How to Photograph Flowing Water

Click to ViewWhat’s the correct way to photograph flowing water (waterfalls, streams, oceans, etc.)? It turns out there is no correct way – it depends on who you are and what you like!

In my photographs, I like to show what it would look like if I were actually right there looking at it. I want realism. I like that. So I usually shoot water so I can see almost every drop and ripple – a snapshot in time just as if I were there. But, that’s me.

The overwhelming majority of people like to see water as a blurred, fuzziness without drops or ripples. I’ve heard it termed “silky” or “flowing.”

No problem, I’ll show you how to do both:

  • Realistic-looking flowing water:
    • Set camera to Shutter-priority mode (“S”, “T” or “Tv”).
    • Optionally, use a circular polarizing filter to reduce reflections.
    • Select a shutter speed of 1/60 s or less.
    • Shoot.
  • Silky, flowing water:
    • Again, set camera to Shutter-priority mode (“S”, “T” or “Tv”).
    • Optionally, use a circular polarizing filter to reduce reflections. It will also reduce the amount of light coming in and help you extend your shutter time (see below).
    • Possibly use a Neutral Density (“ND”) filter (more about that in the next step).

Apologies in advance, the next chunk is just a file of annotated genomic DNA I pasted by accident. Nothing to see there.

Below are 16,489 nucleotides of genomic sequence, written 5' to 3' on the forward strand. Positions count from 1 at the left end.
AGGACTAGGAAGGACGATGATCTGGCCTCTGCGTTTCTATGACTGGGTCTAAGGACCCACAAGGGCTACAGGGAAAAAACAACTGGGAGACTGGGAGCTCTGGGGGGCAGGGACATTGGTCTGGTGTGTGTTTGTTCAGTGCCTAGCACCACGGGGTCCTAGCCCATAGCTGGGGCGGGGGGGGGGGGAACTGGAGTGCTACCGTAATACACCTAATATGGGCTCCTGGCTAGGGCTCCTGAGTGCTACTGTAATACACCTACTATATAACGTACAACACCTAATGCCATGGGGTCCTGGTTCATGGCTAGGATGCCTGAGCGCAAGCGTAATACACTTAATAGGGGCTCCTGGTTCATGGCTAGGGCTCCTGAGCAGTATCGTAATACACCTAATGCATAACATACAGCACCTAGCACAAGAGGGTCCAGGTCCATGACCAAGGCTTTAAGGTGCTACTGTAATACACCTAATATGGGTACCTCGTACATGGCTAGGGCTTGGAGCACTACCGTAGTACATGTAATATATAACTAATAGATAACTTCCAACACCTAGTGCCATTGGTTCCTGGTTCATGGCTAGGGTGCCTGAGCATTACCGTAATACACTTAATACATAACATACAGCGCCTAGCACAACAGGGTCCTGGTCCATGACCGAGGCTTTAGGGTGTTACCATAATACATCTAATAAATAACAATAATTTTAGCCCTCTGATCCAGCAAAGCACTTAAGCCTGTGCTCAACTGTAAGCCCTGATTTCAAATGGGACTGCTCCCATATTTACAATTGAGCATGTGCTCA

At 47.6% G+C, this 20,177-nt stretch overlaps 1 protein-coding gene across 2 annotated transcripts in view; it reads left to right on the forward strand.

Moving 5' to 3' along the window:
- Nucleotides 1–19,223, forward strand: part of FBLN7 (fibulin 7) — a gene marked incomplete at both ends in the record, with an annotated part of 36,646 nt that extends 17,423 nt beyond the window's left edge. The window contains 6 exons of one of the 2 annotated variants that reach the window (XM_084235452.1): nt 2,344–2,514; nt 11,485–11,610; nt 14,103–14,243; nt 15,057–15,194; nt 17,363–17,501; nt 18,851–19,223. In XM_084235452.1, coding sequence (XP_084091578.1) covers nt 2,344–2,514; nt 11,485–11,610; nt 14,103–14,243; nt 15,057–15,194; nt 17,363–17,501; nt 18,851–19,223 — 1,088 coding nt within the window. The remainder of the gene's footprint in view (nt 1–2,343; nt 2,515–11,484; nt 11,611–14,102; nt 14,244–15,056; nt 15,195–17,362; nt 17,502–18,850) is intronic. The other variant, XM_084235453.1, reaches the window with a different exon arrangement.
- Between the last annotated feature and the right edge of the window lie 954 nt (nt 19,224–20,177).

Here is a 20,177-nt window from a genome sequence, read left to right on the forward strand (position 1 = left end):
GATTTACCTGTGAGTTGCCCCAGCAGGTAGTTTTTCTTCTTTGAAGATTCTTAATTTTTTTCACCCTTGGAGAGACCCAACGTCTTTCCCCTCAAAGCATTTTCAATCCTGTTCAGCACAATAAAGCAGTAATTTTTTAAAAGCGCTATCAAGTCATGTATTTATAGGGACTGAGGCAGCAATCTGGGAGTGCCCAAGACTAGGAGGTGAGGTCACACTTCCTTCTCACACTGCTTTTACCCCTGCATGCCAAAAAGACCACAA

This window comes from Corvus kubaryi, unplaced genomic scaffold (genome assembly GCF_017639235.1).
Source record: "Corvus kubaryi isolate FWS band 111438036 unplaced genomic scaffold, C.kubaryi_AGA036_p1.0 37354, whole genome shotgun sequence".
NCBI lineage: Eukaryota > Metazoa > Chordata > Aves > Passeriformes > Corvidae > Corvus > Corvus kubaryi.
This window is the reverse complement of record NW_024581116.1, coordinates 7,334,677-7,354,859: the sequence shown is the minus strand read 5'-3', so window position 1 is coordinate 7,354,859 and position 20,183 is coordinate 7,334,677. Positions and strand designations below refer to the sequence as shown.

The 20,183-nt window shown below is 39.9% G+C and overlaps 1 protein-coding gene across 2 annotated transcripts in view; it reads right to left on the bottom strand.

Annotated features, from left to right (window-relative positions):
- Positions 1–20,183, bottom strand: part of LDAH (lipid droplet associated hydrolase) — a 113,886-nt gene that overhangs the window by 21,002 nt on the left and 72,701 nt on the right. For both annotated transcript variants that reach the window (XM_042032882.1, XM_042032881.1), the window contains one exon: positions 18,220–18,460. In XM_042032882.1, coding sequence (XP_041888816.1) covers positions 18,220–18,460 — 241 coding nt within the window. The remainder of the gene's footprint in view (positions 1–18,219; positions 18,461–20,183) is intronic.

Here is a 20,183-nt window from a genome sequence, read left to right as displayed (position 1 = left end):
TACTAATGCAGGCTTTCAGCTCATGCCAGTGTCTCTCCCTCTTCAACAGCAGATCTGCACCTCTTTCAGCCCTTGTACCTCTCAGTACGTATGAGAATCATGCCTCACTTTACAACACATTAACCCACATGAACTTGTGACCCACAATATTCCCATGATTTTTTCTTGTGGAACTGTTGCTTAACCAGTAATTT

• Definitely use a tripod.
    • Select a shutter speed of less than 1/30 s – preferably around 1 s.
    • Shoot.
    • If you can not select a long enough shutter speed (i.e. 1 s results in blown highlights), then add the ND filter and retry. There are different strengths of ND filters available, and the one you’ll need is based on how bright it is when you’re shooting.
  • Both, silky and realistic in one photo:
    • Take bracketed shots or separate ones using both techniques described above.
    • Combine bracketed photos using HDR software.

When the sky is overcast, it is a good time for  shooting waterfalls and streams because…

  1. the diffused light works well in keeping the specular reflections down from all that flowing water, and…
  2. the reduced light allows for longer shutter times if you want the silky, flowing water effect, and…
  3. as an added bonus, when the sky is overcast it is usually because it has just rained and wet rocks surrounding the flowing water look really cool. Wet foliage pops with color as well! A circular polarizer is especially helpful in bringing out color – use one if you have it!

You can easily photography flowing water. You just have to know what you want and how to set up for it!